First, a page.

The stimulus is working

Shocker: Fiscal juicing stops economic free fall. Plus: Why more tax cuts would be the wrong medicine


Andrew Leonard
July 31, 2009 8:59PM (UTC)

The Economic Policy Institute's (EPI) Josh Bivens declares that the stimulus plan is largely responsible for the significant slowdown in economic contraction measured in the second-quarter GDP numbers released today. (Found via Brad DeLong.) According to Bivens a "consensus" of macroeconomic forecasters gives the American Recovery and Reinvestment Act credit for 3 percentage points of annualized GDP growth in the second quarter, turning the economy's "performance from disastrous to merely bad."

Despite the overall contraction, the fingerprints of the American Recovery and Reinvestment Act could be seen in some aspect of today's report. Federal government spending grew at an 11 percent rate in the quarter, adding roughly 0.8 percent to overall GDP. State and local government spending grew at a 2.4 percent annual rate, the fastest growth since the middle of 2007. It is clear that the large amount of state aid contained in the ARRA made this growth possible.

Furthermore, real (inflation-adjusted) disposable personal income rose by 3.2 percent in the quarter, after rising by only 1 percent in the previous quarter. A large contribution to this increase was made by the Making Work Pay tax credit passed in conjunction with the ARRA, as this was the first full quarter that the credit was in effect. Inflation-adjusted transfer payments (including a one-time payment to Social Security recipients) rose at an annual rate of over 6 percent in the quarter as well.

The most disconcerting news in the new GDP report is that consumer spending declined more than expected in the second quarter, prompting Bloomberg News to declare in a headline that the GDP report indicated that the economy was "faltering" -- exactly the opposite take almost everyone else took from the numbers. But Bivens argues that the reason for the decline in consumer spending can be traced to the continued rise in the personal savings rate -- from 4 percent in the first quarter to 5.2 percent in the second quarter. And that explains why the Republican prescription for economic hard times -- more tax cuts -- is the wrong medicine. Cautious Americans would just continue to save the windfall.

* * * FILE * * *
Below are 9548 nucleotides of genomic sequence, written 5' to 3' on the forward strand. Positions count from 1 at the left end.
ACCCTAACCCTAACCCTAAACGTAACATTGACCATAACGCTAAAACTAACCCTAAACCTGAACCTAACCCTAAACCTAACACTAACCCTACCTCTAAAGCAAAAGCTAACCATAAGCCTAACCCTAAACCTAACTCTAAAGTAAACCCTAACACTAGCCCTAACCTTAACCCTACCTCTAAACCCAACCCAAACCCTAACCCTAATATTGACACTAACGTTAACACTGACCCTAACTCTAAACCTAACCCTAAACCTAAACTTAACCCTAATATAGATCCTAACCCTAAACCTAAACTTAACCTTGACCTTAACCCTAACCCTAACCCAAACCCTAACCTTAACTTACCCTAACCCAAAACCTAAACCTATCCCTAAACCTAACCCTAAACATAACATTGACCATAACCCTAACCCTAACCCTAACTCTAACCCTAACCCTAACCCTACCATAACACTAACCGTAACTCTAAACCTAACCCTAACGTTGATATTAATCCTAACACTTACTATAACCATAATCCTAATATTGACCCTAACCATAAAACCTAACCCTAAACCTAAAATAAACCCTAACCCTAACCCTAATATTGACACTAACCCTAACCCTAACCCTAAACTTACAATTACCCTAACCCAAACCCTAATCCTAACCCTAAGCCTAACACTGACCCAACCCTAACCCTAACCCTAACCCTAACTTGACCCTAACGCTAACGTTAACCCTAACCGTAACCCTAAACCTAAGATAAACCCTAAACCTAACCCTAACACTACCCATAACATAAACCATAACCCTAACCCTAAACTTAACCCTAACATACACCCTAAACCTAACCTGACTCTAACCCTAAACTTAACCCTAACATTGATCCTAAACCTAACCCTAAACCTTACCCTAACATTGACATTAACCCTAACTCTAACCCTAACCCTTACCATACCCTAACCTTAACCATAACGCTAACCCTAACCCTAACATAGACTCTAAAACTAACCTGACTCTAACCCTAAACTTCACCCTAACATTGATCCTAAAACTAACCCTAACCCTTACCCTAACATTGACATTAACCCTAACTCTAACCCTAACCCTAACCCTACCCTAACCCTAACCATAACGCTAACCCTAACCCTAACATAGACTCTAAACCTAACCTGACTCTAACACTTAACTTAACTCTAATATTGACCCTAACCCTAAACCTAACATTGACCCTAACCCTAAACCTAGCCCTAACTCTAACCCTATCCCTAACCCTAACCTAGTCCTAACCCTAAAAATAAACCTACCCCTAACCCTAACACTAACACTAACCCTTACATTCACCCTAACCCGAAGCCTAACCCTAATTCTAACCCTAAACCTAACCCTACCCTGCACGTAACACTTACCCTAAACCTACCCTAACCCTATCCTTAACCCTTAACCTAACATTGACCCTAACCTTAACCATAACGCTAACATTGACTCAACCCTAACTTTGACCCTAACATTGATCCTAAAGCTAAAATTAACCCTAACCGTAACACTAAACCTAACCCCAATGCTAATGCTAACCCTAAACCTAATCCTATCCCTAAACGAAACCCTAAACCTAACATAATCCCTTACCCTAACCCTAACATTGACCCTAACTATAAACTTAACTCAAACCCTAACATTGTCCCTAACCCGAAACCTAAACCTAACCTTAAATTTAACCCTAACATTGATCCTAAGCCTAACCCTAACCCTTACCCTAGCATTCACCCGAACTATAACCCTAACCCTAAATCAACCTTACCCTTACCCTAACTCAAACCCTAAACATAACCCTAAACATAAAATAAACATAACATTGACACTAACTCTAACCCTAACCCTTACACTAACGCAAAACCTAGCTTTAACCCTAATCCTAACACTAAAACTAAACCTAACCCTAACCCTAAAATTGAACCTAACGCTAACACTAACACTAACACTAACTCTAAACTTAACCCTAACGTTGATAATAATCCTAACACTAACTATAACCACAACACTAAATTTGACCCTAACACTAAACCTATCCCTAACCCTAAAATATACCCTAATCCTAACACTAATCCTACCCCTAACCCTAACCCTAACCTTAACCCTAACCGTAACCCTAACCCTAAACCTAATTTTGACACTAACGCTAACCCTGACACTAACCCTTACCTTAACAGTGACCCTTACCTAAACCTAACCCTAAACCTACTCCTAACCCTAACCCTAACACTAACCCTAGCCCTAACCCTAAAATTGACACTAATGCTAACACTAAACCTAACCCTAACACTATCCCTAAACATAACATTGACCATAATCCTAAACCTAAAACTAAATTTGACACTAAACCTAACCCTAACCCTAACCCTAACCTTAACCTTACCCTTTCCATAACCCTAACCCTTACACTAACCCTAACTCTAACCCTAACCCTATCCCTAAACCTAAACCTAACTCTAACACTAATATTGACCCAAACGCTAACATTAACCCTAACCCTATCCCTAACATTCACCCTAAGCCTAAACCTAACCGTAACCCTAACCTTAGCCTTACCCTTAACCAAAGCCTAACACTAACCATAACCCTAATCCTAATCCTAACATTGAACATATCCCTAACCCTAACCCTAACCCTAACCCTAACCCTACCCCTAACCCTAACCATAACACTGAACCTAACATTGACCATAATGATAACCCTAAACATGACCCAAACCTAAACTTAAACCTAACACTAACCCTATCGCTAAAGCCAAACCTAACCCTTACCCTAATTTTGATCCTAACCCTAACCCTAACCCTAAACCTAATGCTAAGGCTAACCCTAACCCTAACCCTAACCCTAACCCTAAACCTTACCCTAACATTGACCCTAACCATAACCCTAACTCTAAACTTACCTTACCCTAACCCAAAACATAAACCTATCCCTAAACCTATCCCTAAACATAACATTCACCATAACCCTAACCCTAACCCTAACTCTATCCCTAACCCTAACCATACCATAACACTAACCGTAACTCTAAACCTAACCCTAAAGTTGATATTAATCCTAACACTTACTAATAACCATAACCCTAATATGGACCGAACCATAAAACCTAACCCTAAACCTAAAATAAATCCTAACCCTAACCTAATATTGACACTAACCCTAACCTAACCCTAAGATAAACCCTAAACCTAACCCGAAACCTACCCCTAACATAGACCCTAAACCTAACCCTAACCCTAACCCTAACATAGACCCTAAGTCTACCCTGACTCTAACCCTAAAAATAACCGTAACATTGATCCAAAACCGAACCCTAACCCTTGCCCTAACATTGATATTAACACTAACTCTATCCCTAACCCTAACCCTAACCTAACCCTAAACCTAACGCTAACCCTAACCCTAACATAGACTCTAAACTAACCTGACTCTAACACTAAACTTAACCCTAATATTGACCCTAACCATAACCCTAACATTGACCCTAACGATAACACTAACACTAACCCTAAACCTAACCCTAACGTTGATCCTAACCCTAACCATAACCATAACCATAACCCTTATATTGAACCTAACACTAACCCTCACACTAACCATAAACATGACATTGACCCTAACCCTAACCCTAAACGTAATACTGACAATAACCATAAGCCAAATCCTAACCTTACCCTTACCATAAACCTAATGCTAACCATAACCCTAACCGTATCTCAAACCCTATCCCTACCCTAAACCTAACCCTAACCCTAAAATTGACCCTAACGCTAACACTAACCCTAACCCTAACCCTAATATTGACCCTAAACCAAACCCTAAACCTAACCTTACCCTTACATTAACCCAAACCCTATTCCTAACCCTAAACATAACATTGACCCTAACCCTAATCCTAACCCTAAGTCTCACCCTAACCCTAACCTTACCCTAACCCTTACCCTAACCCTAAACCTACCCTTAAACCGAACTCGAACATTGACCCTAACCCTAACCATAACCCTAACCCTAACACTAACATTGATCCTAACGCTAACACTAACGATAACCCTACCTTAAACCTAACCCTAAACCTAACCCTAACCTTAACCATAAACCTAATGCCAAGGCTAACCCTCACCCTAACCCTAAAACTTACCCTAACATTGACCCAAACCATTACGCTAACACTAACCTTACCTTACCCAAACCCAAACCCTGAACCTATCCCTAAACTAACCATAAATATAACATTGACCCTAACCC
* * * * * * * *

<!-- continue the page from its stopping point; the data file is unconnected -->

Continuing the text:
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This slippage between personal incomes and consumption spending caused by a rising savings rate makes plain that, instead of focusing on even more tax cuts, it was wise to make sure that much of the ARRA was devoted to direct public investment spending. The public investment spending in the ARRA, while not having a significant impact in the second quarter, will provide an even stronger boost to the economy in quarters to come.

The EPI is usually described as a left-wing, labor-oriented think tank, so it's not a huge surprise to see Bivens crediting Keynesian fiscal spending for boosting the economy, while downplaying the utility of tax cuts.  But if Bivens' overall analysis is correct, it suggests the  third quarter could be a bit more sunny than most economists have been anticipating.


Andrew Leonard

Andrew Leonard is a staff writer at Salon. On Twitter, @koxinga21.

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